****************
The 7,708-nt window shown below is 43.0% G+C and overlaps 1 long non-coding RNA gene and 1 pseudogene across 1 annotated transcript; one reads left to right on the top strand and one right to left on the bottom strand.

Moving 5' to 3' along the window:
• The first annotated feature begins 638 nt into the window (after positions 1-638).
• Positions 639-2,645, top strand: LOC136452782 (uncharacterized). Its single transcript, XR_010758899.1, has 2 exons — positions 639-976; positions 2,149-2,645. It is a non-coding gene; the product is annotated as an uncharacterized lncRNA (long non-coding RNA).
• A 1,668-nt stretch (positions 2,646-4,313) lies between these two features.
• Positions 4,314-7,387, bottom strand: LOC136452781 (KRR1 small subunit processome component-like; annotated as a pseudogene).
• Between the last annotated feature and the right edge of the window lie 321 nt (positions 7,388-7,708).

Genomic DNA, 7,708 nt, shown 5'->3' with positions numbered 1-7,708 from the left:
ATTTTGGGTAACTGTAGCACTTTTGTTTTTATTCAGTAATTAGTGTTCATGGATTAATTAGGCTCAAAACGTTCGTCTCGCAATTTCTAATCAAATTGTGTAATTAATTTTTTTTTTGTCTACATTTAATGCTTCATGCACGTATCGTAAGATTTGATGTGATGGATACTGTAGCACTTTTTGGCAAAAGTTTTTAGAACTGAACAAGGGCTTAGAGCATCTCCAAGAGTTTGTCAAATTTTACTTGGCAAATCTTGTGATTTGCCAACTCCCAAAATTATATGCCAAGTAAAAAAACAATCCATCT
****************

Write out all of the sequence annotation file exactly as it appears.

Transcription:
The 7,708-nt window shown below is 43.0% G+C and overlaps 1 long non-coding RNA gene and 1 pseudogene across 1 annotated transcript; one reads left to right on the top strand and one right to left on the bottom strand.

Moving 5' to 3' along the window:
• The first annotated feature begins 638 nt into the window (after positions 1-638).
• Positions 639-2,645, top strand: LOC136452782 (uncharacterized). Its single transcript, XR_010758899.1, has 2 exons — positions 639-976; positions 2,149-2,645. It is a non-coding gene; the product is annotated as an uncharacterized lncRNA (long non-coding RNA).
• A 1,668-nt stretch (positions 2,646-4,313) lies between these two features.
• Positions 4,314-7,387, bottom strand: LOC136452781 (KRR1 small subunit processome component-like; annotated as a pseudogene).
• Between the last annotated feature and the right edge of the window lie 321 nt (positions 7,388-7,708).

Genomic DNA, 7,708 nt, shown 5'->3' with positions numbered 1-7,708 from the left:
ATTTTGGGTAACTGTAGCACTTTTGTTTTTATTCAGTAATTAGTGTTCATGGATTAATTAGGCTCAAAACGTTCGTCTCGCAATTTCTAATCAAATTGTGTAATTAATTTTTTTTTTGTCTACATTTAATGCTTCATGCACGTATCGTAAGATTTGATGTGATGGATACTGTAGCACTTTTTGGCAAAAGTTTTTAGAACTGAACAAGGGCTTAGAGCATCTCCAAGAGTTTGTCAAATTTTACTTGGCAAATCTTGTGATTTGCCAACTCCCAAAATTATATGCCAAGTAAAAAAACAATCCATCT